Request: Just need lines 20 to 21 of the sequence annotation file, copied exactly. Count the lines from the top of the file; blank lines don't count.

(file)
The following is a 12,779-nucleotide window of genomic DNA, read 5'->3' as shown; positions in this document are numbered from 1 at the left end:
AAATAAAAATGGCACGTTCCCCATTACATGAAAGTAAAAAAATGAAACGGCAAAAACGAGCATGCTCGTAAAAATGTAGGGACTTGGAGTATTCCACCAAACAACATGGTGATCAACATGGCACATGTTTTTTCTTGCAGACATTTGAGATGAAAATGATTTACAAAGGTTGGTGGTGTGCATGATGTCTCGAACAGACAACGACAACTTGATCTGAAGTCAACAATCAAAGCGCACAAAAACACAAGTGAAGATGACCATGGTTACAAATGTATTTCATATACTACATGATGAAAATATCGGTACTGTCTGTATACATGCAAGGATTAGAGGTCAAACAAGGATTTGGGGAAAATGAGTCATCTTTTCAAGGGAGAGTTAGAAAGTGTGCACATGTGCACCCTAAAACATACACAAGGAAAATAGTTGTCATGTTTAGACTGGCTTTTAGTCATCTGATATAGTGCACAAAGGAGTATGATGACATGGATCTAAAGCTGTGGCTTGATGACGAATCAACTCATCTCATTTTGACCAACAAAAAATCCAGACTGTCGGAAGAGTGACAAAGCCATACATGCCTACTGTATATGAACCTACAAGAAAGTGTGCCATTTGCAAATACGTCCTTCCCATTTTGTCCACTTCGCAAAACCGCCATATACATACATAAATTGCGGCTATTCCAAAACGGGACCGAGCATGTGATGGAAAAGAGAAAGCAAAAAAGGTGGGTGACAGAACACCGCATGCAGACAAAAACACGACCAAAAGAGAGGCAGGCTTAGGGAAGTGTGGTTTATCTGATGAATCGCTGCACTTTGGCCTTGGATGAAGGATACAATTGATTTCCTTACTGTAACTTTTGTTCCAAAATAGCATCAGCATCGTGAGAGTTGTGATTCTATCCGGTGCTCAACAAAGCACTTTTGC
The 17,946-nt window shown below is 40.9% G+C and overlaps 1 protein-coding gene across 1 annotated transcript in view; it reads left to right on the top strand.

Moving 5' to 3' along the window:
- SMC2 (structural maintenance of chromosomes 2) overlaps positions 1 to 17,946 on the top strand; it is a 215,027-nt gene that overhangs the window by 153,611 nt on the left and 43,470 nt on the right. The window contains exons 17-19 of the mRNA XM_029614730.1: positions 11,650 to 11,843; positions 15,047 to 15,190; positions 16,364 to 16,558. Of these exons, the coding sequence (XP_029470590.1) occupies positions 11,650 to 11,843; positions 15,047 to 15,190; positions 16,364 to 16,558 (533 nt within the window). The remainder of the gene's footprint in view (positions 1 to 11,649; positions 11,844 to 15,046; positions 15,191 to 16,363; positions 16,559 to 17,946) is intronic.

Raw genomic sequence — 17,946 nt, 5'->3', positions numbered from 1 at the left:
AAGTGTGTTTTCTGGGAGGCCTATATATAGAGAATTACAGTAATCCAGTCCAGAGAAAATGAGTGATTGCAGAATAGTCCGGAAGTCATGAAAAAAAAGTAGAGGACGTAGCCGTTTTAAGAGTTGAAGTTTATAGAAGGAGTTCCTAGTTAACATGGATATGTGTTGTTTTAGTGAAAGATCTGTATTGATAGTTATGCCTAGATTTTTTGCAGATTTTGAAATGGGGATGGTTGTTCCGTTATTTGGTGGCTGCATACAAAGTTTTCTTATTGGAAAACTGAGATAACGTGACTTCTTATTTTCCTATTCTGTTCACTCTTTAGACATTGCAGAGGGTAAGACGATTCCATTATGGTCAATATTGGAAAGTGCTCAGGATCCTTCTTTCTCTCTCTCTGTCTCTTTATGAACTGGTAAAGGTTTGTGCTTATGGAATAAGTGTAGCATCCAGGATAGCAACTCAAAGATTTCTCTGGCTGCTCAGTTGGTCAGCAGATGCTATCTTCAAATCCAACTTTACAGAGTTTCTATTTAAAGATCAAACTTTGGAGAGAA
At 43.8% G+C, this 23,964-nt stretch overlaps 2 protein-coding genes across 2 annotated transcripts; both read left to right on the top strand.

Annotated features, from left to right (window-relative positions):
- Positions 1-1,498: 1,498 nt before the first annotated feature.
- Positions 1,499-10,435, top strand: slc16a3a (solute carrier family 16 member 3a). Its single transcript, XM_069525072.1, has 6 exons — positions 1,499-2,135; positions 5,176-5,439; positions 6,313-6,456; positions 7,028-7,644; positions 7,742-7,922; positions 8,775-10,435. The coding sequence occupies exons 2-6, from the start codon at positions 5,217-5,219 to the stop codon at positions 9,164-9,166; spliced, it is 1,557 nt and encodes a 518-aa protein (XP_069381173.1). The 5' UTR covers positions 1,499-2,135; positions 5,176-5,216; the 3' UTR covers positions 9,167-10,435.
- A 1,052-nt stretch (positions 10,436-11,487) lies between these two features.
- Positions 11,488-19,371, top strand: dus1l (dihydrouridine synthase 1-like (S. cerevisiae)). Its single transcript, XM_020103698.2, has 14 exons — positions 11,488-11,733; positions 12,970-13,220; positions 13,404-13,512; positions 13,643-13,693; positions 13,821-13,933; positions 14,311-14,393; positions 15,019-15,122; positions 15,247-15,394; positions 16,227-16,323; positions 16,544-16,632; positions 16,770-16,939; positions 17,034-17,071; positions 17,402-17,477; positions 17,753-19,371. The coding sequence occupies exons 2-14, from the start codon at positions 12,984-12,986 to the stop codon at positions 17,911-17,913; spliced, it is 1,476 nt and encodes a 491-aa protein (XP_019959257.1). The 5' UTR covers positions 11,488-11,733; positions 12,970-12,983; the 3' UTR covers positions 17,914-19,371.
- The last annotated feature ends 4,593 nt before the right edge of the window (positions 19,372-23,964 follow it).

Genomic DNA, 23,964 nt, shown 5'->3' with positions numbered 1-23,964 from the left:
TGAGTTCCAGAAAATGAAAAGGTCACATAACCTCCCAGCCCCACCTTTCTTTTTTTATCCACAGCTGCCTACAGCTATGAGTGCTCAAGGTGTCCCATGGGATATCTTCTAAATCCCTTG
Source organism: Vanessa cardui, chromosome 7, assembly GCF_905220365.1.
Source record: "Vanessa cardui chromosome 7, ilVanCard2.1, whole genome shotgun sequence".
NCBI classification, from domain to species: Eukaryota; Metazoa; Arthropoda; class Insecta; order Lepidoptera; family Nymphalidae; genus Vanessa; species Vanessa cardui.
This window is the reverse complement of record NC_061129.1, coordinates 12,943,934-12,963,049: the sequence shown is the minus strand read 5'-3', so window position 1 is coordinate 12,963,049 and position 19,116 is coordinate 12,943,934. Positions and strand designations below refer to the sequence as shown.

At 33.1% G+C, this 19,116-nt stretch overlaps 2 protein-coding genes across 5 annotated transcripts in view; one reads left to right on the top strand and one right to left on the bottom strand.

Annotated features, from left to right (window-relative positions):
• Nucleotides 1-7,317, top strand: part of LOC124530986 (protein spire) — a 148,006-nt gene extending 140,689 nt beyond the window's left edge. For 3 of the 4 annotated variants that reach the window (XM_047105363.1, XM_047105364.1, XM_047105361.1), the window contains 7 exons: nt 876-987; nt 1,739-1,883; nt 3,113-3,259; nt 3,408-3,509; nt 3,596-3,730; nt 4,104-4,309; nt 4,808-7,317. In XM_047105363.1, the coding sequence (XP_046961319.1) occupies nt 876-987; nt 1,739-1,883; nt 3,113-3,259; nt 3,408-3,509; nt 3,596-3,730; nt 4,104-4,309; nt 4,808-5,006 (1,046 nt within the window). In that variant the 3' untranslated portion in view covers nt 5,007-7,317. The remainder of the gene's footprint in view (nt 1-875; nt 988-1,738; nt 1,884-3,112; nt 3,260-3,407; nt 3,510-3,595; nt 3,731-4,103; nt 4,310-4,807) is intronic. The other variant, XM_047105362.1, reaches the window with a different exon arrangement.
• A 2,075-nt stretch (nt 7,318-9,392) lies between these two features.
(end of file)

This window is the reverse complement of record NC_061129.1, coordinates 12,943,934-12,963,049: the sequence shown is the minus strand read 5'-3', so window position 1 is coordinate 12,963,049 and position 19,116 is coordinate 12,943,934. Positions and strand designations below refer to the sequence as shown.

At 33.1% G+C, this 19,116-nt stretch overlaps 2 protein-coding genes across 5 annotated transcripts in view; one reads left to right on the top strand and one right to left on the bottom strand.